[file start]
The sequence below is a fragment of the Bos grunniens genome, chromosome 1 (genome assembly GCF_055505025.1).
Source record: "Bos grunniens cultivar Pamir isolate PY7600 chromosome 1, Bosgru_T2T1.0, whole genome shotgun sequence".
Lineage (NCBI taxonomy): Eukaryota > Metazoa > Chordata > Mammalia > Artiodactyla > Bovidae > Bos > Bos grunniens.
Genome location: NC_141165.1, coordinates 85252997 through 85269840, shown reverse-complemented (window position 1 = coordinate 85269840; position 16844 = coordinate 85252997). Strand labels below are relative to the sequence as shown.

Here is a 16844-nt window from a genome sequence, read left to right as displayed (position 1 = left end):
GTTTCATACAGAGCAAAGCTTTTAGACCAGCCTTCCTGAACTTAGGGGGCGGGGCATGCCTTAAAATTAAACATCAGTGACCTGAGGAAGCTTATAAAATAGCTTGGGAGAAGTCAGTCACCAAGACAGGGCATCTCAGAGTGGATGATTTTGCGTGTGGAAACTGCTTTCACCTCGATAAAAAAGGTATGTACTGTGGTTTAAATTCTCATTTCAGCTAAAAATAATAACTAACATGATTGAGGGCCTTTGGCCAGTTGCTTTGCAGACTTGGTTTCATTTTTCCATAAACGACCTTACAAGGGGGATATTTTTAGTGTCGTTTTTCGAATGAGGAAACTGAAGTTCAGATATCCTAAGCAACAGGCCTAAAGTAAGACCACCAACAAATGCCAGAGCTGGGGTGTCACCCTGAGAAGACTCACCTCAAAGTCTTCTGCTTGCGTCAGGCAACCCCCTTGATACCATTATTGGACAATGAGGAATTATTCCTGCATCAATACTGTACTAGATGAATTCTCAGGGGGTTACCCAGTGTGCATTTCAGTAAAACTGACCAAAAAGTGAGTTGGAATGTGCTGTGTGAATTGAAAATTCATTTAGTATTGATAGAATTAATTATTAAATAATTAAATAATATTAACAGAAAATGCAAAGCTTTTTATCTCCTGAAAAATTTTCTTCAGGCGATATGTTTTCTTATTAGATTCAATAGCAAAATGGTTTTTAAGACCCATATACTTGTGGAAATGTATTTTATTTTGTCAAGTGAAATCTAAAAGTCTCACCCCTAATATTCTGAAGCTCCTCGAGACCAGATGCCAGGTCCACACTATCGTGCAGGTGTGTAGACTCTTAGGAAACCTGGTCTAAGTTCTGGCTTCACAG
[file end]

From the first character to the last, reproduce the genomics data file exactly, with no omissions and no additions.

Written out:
The sequence below is a fragment of the Bos grunniens genome, chromosome 1 (genome assembly GCF_055505025.1).
Source record: "Bos grunniens cultivar Pamir isolate PY7600 chromosome 1, Bosgru_T2T1.0, whole genome shotgun sequence".
Lineage (NCBI taxonomy): Eukaryota > Metazoa > Chordata > Mammalia > Artiodactyla > Bovidae > Bos > Bos grunniens.
Genome location: NC_141165.1, coordinates 85252997 through 85269840, shown reverse-complemented (window position 1 = coordinate 85269840; position 16844 = coordinate 85252997). Strand labels below are relative to the sequence as shown.

Here is a 16844-nt window from a genome sequence, read left to right as displayed (position 1 = left end):
GTTTCATACAGAGCAAAGCTTTTAGACCAGCCTTCCTGAACTTAGGGGGCGGGGCATGCCTTAAAATTAAACATCAGTGACCTGAGGAAGCTTATAAAATAGCTTGGGAGAAGTCAGTCACCAAGACAGGGCATCTCAGAGTGGATGATTTTGCGTGTGGAAACTGCTTTCACCTCGATAAAAAAGGTATGTACTGTGGTTTAAATTCTCATTTCAGCTAAAAATAATAACTAACATGATTGAGGGCCTTTGGCCAGTTGCTTTGCAGACTTGGTTTCATTTTTCCATAAACGACCTTACAAGGGGGATATTTTTAGTGTCGTTTTTCGAATGAGGAAACTGAAGTTCAGATATCCTAAGCAACAGGCCTAAAGTAAGACCACCAACAAATGCCAGAGCTGGGGTGTCACCCTGAGAAGACTCACCTCAAAGTCTTCTGCTTGCGTCAGGCAACCCCCTTGATACCATTATTGGACAATGAGGAATTATTCCTGCATCAATACTGTACTAGATGAATTCTCAGGGGGTTACCCAGTGTGCATTTCAGTAAAACTGACCAAAAAGTGAGTTGGAATGTGCTGTGTGAATTGAAAATTCATTTAGTATTGATAGAATTAATTATTAAATAATTAAATAATATTAACAGAAAATGCAAAGCTTTTTATCTCCTGAAAAATTTTCTTCAGGCGATATGTTTTCTTATTAGATTCAATAGCAAAATGGTTTTTAAGACCCATATACTTGTGGAAATGTATTTTATTTTGTCAAGTGAAATCTAAAAGTCTCACCCCTAATATTCTGAAGCTCCTCGAGACCAGATGCCAGGTCCACACTATCGTGCAGGTGTGTAGACTCTTAGGAAACCTGGTCTAAGTTCTGGCTTCACAG